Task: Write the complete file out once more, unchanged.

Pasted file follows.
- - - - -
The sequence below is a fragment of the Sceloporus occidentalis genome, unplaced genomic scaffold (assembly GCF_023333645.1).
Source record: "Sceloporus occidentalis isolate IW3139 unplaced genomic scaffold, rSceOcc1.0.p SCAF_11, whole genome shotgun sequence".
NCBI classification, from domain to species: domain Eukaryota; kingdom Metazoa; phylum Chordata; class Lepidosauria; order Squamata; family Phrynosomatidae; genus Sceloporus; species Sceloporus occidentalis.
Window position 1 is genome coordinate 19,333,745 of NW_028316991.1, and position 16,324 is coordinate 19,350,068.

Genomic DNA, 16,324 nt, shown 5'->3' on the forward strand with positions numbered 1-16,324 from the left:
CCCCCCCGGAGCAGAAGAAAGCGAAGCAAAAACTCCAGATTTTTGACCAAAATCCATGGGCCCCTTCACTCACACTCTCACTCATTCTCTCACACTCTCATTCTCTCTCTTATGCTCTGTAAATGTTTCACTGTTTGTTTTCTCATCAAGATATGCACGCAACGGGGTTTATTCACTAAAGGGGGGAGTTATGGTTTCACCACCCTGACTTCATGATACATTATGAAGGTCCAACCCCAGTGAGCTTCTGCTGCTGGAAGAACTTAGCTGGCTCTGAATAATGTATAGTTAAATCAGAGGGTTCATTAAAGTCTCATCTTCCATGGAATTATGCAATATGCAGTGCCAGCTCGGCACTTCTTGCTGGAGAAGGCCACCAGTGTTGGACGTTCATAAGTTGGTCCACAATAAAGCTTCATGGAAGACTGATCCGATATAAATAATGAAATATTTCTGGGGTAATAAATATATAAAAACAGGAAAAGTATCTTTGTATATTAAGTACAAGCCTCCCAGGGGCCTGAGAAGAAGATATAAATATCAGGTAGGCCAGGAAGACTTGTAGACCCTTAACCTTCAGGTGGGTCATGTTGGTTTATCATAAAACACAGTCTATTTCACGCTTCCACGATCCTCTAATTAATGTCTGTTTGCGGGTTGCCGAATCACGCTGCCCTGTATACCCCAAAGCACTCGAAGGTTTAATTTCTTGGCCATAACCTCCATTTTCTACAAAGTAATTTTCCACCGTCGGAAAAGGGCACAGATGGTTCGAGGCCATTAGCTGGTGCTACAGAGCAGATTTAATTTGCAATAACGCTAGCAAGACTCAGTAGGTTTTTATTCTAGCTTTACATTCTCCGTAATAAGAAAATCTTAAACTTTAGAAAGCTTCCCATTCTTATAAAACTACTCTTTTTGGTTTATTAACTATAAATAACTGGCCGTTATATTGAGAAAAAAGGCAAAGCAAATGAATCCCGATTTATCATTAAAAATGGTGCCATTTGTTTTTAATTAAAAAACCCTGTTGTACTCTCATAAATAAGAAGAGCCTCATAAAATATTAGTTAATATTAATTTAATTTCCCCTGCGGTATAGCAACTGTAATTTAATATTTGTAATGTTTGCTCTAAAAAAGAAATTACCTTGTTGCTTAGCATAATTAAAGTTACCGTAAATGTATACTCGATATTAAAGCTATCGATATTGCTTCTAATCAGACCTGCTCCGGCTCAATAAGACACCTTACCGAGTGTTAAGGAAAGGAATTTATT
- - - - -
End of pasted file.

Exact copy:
The sequence below is a fragment of the Sceloporus occidentalis genome, unplaced genomic scaffold (assembly GCF_023333645.1).
Source record: "Sceloporus occidentalis isolate IW3139 unplaced genomic scaffold, rSceOcc1.0.p SCAF_11, whole genome shotgun sequence".
NCBI classification, from domain to species: domain Eukaryota; kingdom Metazoa; phylum Chordata; class Lepidosauria; order Squamata; family Phrynosomatidae; genus Sceloporus; species Sceloporus occidentalis.
Window position 1 is genome coordinate 19,333,745 of NW_028316991.1, and position 16,324 is coordinate 19,350,068.

Genomic DNA, 16,324 nt, shown 5'->3' on the forward strand with positions numbered 1-16,324 from the left:
CCCCCCCGGAGCAGAAGAAAGCGAAGCAAAAACTCCAGATTTTTGACCAAAATCCATGGGCCCCTTCACTCACACTCTCACTCATTCTCTCACACTCTCATTCTCTCTCTTATGCTCTGTAAATGTTTCACTGTTTGTTTTCTCATCAAGATATGCACGCAACGGGGTTTATTCACTAAAGGGGGGAGTTATGGTTTCACCACCCTGACTTCATGATACATTATGAAGGTCCAACCCCAGTGAGCTTCTGCTGCTGGAAGAACTTAGCTGGCTCTGAATAATGTATAGTTAAATCAGAGGGTTCATTAAAGTCTCATCTTCCATGGAATTATGCAATATGCAGTGCCAGCTCGGCACTTCTTGCTGGAGAAGGCCACCAGTGTTGGACGTTCATAAGTTGGTCCACAATAAAGCTTCATGGAAGACTGATCCGATATAAATAATGAAATATTTCTGGGGTAATAAATATATAAAAACAGGAAAAGTATCTTTGTATATTAAGTACAAGCCTCCCAGGGGCCTGAGAAGAAGATATAAATATCAGGTAGGCCAGGAAGACTTGTAGACCCTTAACCTTCAGGTGGGTCATGTTGGTTTATCATAAAACACAGTCTATTTCACGCTTCCACGATCCTCTAATTAATGTCTGTTTGCGGGTTGCCGAATCACGCTGCCCTGTATACCCCAAAGCACTCGAAGGTTTAATTTCTTGGCCATAACCTCCATTTTCTACAAAGTAATTTTCCACCGTCGGAAAAGGGCACAGATGGTTCGAGGCCATTAGCTGGTGCTACAGAGCAGATTTAATTTGCAATAACGCTAGCAAGACTCAGTAGGTTTTTATTCTAGCTTTACATTCTCCGTAATAAGAAAATCTTAAACTTTAGAAAGCTTCCCATTCTTATAAAACTACTCTTTTTGGTTTATTAACTATAAATAACTGGCCGTTATATTGAGAAAAAAGGCAAAGCAAATGAATCCCGATTTATCATTAAAAATGGTGCCATTTGTTTTTAATTAAAAAACCCTGTTGTACTCTCATAAATAAGAAGAGCCTCATAAAATATTAGTTAATATTAATTTAATTTCCCCTGCGGTATAGCAACTGTAATTTAATATTTGTAATGTTTGCTCTAAAAAAGAAATTACCTTGTTGCTTAGCATAATTAAAGTTACCGTAAATGTATACTCGATATTAAAGCTATCGATATTGCTTCTAATCAGACCTGCTCCGGCTCAATAAGACACCTTACCGAGTGTTAAGGAAAGGAATTTATT